CFAES Give Today
News Releases Archive (Prior to 2011)

College of Food, Agricultural, and Environmental Sciences


Getting an Early Jump on the Soybean Aphid

February 27, 2004

WOOSTER, Ohio — Crop growers may still be waiting for their fields to thaw, but Ohio State University research entomologists are already putting the bug in their ear regarding the soybean aphid — the soybean plant’s new and most mysterious pest. Ron Hammond, an Ohio State research entomologist with the Ohio Agricultural Research and Development Center, is hoping that early reminders will get growers thinking ahead to scouting and managing for the pest, which took upwards of 15 bushels of soybeans per acre away from growers in some fields last year. “This insect has been around in Ohio for four years now and there are still many things about it we don’t know,” said Hammond. “We are still learning and will be learning more about the insect in the years ahead.” The soybean aphid is a sapsucker, feeding on the soybean plant and causing stunting, yellowing of the plant and leaf distortion. If enough aphids attack a plant, they reduce the vigor of the plant, eventually leading to yield losses. Since the aphid was discovered in the United States in 2000, it has been found as far north as Canada and as far west as Nebraska and the Dakotas. Hammond said that he and colleagues from other soybean aphid-infested states meet regularly to compare research findings, management techniques and the differences in crop performance, all with the intention of laying a control groundwork for producers. One aspect that researchers have come to a consensus on that could aid soybean growers in effectively managing the soybean aphid is the establishment of insect population thresholds. “We believe that the threshold is 250 to 300 aphids per plant before there is an impact on the plant,” said Hammond. “It’s the threshold we used last year and we are going to stick with that this year.” Hammond encourages growers to keep this threshold in mind when they begin scouting their fields in early July during the soybean plant’s flowering stage through the pod development stage. “We want growers to be scouting on a regular basis so if and when aphids reach that threshold, growers will be able to determine if populations continue to rise throughout the season, and what action they need to take to control the insect,” said Hammond. One thing researchers have discovered is that the insect behaves differently in different states. That is, populations may be waning in August in Minnesota or Wisconsin when things are just starting to get active during that time in Ohio. “When it comes to recommendations, we have to make sure that we what we say holds true for Ohio and other eastern Corn Belt states. Management practices in western Corn Belt states may not be suitable for Ohio,” said Hammond. Researchers are curious to see what 2004 will bring in terms of soybean aphid populations to determine whether current theories about the insect will be upheld. “In 2001 we had high populations, 2002, low populations, 2003, high populations — what’s going to happen in 2004? Current thinking is that we may not have a problem this year with the soybean aphid,” said Hammond. One speculation is that soybean aphid populations are tied to the multicolored Asian lady beetle, a predator that feeds on the aphid. Observations from other states suggest that the Asian ladybeetle may be feeding on overwintering soybean aphids, thus reducing their populations when the next growing season approaches. “Whatever this new season has in store for us, growers should not shirk scouting their fields,” he said. Hammond said that there is also some speculation that most of Ohio’s soybean aphid populations don’t overwinter in the state, but are carried south on wind currents. “If we can establish this hypothesis, and if reports from more northern areas indicates soybean aphid populations are high, then we have a bit of warning and can prepare in advance for potentially high populations in Ohio,” said Hammond. “Aphid populations from northern states seem to build up quicker and show up earlier in the season than populations do here.” For more information on the soybean aphid, log on to Ohio State Extension’s Integrated Pest Management Web site at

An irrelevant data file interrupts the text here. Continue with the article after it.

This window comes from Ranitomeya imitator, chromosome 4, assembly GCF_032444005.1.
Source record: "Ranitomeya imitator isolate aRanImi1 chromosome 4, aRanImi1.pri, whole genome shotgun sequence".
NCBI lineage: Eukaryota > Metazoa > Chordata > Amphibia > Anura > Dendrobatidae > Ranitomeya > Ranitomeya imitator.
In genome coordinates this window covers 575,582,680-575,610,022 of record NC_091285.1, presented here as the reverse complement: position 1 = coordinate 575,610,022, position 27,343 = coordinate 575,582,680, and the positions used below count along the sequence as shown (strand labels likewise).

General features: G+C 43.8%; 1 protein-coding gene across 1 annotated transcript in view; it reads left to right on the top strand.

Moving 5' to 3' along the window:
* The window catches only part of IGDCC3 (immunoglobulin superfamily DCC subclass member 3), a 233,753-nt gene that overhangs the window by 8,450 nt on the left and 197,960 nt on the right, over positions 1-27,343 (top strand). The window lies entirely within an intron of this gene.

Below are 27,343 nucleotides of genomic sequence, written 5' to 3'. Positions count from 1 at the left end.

Candace Pollock
Ron Hammond